July 1, 2022

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How to reduce cardiovascular risk while ketogenic?

How to reduce cardiovascular risk while ketogenic?


How to reduce cardiovascular risk while ketogenic?  How to reduce cardiovascular risk while maintaining ketosis.

How to reduce cardiovascular risk while ketogenic?

If your LDL cholesterol is significantly increased in a ketogenic diet, it is completely understandable if you are at least a little worried. However, given the benefits you have already experienced, you may be reluctant to make any changes to your current diet; on the other hand, you may decide to try to lower your low-density lipoprotein while maintaining a ketogenic diet.

Here are some tips to help control cardiovascular risk, including the potential to reduce low-density lipoprotein. Keep in mind, however, that the effect varies from person to person, and your LDL may not change much.

 

Eat more fatty fish

Although the long-chain omega-3 fatty acids found in fish generally lower triglycerides better than low-density lipoprotein cholesterol, they have anti-inflammatory effects and may help prevent heart attacks (19).

Fish rich in omega-3 fatty acids include salmon, sardines, mackerel, herring, and anchovies.

 

Increase fiber intake

Fiber, especially soluble fiber, may be good for heart health. Studies have shown that it helps lower cholesterol levels, but it does not seem to interfere with the absorption of fat-soluble vitamins and other nutrients (20).

Soluble fibers that are good for ketogenesis include avocado, blackberry, broccoli, brussels sprouts and flaxseed.

 

Increase net carbohydrate intake

Dave Feldman recently demonstrated that increasing his net carbohydrate intake from 30 grams to 95 grams per day (from 4% of total calories to 13% of total calories) can significantly reduce his LDL cholesterol levels. Obviously, this level of carbohydrate intake will not produce ketones; however, it is still moderately low in carbohydrates. On the other hand, to some extent, this may increase your blood sugar and insulin levels.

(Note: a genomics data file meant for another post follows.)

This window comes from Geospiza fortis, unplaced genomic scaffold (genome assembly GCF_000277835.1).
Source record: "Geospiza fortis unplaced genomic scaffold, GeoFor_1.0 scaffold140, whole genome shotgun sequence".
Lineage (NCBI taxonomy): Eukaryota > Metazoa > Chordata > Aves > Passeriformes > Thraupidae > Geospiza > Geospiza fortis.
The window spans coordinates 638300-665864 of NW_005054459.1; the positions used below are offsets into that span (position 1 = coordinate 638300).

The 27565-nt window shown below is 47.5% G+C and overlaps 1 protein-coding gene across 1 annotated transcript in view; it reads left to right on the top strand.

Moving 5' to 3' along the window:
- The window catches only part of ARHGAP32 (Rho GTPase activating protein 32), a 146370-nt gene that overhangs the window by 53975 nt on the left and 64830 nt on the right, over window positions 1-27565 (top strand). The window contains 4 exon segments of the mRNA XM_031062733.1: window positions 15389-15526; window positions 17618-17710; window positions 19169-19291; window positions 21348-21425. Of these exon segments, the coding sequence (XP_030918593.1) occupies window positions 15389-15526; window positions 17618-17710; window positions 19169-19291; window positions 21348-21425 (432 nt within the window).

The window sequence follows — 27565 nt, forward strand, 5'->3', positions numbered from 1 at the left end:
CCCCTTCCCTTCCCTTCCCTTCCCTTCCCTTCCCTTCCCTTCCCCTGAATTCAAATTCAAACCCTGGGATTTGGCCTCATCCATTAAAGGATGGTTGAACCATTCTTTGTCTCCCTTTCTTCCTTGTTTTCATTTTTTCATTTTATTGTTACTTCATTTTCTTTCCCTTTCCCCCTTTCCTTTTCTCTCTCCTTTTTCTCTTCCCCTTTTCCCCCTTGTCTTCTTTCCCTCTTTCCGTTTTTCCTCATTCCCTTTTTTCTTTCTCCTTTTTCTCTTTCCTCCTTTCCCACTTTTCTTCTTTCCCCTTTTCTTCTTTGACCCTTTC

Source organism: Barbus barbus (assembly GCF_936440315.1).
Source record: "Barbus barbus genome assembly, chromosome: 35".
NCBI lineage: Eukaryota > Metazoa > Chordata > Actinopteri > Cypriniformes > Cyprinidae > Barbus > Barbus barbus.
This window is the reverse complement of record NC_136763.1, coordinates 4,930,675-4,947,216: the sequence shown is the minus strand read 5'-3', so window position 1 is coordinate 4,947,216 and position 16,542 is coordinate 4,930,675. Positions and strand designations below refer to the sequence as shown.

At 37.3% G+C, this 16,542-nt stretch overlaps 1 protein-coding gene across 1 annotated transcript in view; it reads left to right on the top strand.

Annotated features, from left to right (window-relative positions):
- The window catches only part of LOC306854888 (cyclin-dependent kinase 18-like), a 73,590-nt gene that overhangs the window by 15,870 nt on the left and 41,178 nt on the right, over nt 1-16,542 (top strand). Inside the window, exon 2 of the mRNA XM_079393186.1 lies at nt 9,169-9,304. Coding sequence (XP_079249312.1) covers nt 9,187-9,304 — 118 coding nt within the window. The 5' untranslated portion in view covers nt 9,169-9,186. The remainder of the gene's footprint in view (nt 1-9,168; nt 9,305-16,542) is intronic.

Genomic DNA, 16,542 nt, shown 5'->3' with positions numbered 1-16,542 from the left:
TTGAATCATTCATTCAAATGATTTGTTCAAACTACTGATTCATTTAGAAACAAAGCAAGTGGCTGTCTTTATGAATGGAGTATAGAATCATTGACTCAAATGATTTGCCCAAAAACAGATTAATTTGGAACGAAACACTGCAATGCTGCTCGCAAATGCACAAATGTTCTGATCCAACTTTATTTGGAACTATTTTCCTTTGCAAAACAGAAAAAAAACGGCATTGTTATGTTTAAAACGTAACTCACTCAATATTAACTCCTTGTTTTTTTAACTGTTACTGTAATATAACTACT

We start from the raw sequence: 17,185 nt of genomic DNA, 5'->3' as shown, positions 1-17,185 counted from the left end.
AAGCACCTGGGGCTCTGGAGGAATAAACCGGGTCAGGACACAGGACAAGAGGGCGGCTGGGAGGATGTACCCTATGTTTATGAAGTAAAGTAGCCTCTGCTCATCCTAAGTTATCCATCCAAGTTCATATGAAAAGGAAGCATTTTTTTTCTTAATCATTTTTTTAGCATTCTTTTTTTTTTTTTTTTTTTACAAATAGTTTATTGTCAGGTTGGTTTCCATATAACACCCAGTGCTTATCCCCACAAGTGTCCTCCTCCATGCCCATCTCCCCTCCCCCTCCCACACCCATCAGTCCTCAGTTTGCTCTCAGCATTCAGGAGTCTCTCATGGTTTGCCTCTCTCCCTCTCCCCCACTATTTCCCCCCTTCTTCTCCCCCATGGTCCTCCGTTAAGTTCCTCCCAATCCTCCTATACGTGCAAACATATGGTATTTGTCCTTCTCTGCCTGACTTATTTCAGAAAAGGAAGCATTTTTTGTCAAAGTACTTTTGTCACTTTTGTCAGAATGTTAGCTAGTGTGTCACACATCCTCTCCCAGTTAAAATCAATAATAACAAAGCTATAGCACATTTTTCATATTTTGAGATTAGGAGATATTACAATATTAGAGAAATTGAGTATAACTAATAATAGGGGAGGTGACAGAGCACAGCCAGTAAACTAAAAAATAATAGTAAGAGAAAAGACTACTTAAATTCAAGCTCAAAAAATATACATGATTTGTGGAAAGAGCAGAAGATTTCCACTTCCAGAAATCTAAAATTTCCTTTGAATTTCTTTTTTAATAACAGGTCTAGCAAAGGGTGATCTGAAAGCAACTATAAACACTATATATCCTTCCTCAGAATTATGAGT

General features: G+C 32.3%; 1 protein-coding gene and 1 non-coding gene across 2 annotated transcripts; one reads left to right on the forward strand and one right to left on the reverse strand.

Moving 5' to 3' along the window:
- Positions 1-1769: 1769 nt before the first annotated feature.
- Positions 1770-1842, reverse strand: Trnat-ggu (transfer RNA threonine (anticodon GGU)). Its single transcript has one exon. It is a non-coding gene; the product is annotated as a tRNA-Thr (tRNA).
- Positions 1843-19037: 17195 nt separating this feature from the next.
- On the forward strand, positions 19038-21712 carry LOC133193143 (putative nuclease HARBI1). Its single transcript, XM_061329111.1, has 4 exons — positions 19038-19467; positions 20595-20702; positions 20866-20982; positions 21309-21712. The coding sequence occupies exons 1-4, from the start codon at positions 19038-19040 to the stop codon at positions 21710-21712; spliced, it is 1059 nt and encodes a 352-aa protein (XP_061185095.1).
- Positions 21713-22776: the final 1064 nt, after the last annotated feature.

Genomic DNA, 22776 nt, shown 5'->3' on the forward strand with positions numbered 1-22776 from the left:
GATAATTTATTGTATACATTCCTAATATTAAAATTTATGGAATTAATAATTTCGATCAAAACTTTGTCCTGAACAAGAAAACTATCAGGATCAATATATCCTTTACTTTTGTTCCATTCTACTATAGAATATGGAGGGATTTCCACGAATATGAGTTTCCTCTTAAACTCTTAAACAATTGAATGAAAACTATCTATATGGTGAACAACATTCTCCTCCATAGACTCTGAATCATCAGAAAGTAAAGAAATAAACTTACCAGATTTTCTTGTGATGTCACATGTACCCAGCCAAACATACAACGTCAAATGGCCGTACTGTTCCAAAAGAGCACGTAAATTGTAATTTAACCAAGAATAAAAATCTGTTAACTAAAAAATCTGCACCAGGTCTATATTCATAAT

A daily intake of about 50-60 grams of net carbohydrates (15-20 grams per meal) may be sufficient to help reduce low-density lipoprotein without compromising blood sugar and insulin stability.

 

Consume fat-soluble antioxidants

Getting enough antioxidants from your diet, such as vitamin E and phytochemicals lycopene and carotene, may help protect your low-density lipoprotein cholesterol from oxidation, thereby reducing the risk of coronary heart disease (21) .

Green leafy vegetables, almonds, sunflower seeds, hazelnuts, tomatoes, avocados and red peppers are all good sources that meet the ketogenic standards.

 

Do CAC or CIMT inspection

A coronary artery calcium (CAC) scan or CIMT test can provide information about actual heart disease that laboratory tests cannot provide. Some people with extremely high levels of LDL cholesterol have calcium scores that show no plaque buildup in the arteries and normal intima-media thickness, while others show mild to moderate atherosclerosis even if the LDL cholesterol is within the normal range .

A CAC score of zero is usually associated with a very low risk of heart attack or other adverse cardiac events within 10 years (22).

However, some experts such as Dr. Dayspring believe that CAC scores are only meaningful for middle-aged and elderly people. On the other hand, CIMT assessment can identify early symptoms of heart disease in young and middle-aged people, including those with a CAC score of zero (23).

 

(source:internet, reference only)


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